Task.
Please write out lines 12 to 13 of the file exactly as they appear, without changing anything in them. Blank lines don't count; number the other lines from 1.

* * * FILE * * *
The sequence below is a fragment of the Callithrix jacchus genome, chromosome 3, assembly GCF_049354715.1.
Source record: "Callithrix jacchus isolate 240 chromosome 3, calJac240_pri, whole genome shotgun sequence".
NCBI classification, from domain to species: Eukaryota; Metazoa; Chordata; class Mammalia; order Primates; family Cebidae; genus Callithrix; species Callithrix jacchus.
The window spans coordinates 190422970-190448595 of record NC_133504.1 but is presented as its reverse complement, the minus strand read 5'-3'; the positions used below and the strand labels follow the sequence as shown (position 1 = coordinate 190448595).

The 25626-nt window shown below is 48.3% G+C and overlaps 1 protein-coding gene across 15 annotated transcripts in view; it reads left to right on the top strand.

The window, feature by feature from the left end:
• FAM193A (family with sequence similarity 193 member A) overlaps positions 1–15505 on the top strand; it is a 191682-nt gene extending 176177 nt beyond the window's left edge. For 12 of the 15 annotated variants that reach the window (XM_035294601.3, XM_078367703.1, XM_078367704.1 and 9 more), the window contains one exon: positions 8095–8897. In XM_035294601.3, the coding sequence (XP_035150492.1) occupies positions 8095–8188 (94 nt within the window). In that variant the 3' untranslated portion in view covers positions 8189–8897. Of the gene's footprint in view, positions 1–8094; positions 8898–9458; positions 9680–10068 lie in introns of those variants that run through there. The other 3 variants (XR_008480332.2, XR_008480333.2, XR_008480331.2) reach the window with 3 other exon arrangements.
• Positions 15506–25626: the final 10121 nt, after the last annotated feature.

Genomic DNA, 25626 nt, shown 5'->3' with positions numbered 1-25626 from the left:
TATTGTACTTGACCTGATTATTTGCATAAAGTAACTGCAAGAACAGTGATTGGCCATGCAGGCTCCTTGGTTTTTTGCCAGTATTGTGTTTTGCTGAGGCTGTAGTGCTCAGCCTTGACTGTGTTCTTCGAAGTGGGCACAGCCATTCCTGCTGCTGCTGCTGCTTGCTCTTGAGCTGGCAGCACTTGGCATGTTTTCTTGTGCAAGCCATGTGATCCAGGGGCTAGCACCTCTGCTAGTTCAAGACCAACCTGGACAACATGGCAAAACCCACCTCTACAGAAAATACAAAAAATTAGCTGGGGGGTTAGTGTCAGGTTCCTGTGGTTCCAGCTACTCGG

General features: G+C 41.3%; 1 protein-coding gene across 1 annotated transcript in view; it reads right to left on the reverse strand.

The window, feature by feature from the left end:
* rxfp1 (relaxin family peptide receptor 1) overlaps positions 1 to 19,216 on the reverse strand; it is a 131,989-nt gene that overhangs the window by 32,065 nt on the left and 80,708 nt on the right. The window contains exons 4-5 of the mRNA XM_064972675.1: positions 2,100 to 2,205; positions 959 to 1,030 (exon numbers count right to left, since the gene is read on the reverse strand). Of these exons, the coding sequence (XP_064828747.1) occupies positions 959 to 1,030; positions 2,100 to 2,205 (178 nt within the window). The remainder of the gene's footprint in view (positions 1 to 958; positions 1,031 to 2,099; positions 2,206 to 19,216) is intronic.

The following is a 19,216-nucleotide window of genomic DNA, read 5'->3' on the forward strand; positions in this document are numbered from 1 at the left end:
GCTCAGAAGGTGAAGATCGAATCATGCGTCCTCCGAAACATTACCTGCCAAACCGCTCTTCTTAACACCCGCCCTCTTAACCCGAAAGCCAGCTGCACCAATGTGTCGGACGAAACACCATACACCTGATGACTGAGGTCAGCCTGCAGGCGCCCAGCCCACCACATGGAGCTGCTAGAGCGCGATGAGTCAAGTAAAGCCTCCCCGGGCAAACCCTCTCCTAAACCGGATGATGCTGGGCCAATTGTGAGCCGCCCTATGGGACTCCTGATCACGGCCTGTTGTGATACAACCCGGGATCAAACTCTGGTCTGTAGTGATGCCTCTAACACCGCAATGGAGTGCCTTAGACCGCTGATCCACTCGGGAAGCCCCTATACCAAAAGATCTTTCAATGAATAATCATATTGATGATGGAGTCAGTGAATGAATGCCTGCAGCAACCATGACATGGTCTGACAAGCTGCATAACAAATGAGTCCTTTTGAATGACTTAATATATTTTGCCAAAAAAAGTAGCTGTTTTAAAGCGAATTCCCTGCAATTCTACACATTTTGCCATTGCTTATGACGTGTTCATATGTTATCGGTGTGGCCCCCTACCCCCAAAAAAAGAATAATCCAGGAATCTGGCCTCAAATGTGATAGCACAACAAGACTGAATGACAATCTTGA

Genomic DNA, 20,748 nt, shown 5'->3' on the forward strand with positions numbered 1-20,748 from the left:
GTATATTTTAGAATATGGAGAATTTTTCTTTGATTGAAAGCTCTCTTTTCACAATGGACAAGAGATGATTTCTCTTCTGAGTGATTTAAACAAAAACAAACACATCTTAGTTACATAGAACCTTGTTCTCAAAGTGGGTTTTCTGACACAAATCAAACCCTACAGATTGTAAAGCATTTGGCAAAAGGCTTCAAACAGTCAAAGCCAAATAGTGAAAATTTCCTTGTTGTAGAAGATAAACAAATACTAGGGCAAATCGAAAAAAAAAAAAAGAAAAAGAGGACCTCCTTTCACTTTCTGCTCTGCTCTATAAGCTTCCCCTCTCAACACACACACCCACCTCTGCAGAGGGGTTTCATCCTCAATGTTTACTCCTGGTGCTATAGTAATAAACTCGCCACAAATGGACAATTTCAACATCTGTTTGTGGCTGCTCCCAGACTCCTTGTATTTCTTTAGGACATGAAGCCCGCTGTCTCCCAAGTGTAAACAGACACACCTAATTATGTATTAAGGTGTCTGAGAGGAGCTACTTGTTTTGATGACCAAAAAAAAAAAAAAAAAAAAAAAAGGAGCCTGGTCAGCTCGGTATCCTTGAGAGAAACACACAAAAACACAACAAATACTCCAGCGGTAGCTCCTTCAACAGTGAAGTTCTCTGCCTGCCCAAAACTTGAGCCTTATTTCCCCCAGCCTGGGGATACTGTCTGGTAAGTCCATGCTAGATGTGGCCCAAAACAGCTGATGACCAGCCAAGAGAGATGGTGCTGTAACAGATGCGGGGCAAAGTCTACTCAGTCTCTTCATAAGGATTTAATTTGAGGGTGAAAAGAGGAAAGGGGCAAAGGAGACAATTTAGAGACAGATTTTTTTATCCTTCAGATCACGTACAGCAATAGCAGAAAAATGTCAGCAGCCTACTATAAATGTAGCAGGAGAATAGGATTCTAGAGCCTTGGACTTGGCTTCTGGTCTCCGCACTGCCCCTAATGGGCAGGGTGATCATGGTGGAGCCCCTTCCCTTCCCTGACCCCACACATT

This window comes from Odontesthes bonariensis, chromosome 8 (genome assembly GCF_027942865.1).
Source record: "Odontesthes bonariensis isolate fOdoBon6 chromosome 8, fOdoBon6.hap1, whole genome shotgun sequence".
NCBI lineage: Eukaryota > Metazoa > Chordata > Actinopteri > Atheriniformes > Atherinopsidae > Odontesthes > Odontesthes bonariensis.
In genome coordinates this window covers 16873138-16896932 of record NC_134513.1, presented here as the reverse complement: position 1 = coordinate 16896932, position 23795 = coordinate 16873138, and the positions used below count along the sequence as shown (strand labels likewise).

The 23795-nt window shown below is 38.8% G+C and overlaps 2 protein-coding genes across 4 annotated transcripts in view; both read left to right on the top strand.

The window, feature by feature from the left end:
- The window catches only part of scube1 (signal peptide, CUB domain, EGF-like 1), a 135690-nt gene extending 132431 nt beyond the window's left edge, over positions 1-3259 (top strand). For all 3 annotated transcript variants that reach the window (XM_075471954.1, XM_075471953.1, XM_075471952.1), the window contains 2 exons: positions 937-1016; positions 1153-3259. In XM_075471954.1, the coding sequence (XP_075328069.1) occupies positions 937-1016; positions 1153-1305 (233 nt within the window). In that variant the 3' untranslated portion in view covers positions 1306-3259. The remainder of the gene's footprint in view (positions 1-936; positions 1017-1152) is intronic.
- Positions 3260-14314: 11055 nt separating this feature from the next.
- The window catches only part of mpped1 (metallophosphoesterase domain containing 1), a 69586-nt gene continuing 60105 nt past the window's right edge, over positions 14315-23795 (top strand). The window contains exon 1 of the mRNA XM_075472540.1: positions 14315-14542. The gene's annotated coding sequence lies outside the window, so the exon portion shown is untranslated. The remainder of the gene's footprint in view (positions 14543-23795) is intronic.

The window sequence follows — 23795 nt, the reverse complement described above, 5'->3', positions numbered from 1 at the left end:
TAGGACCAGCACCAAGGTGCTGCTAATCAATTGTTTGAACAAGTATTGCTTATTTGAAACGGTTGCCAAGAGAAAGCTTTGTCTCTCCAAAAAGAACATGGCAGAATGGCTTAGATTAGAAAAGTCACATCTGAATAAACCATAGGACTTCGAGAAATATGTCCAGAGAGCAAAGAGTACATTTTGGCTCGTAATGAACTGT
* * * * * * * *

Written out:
The window, feature by feature from the left end:
* rxfp1 (relaxin family peptide receptor 1) overlaps positions 1 to 19,216 on the reverse strand; it is a 131,989-nt gene that overhangs the window by 32,065 nt on the left and 80,708 nt on the right. The window contains exons 4-5 of the mRNA XM_064972675.1: positions 2,100 to 2,205; positions 959 to 1,030 (exon numbers count right to left, since the gene is read on the reverse strand). Of these exons, the coding sequence (XP_064828747.1) occupies positions 959 to 1,030; positions 2,100 to 2,205 (178 nt within the window). The remainder of the gene's footprint in view (positions 1 to 958; positions 1,031 to 2,099; positions 2,206 to 19,216) is intronic.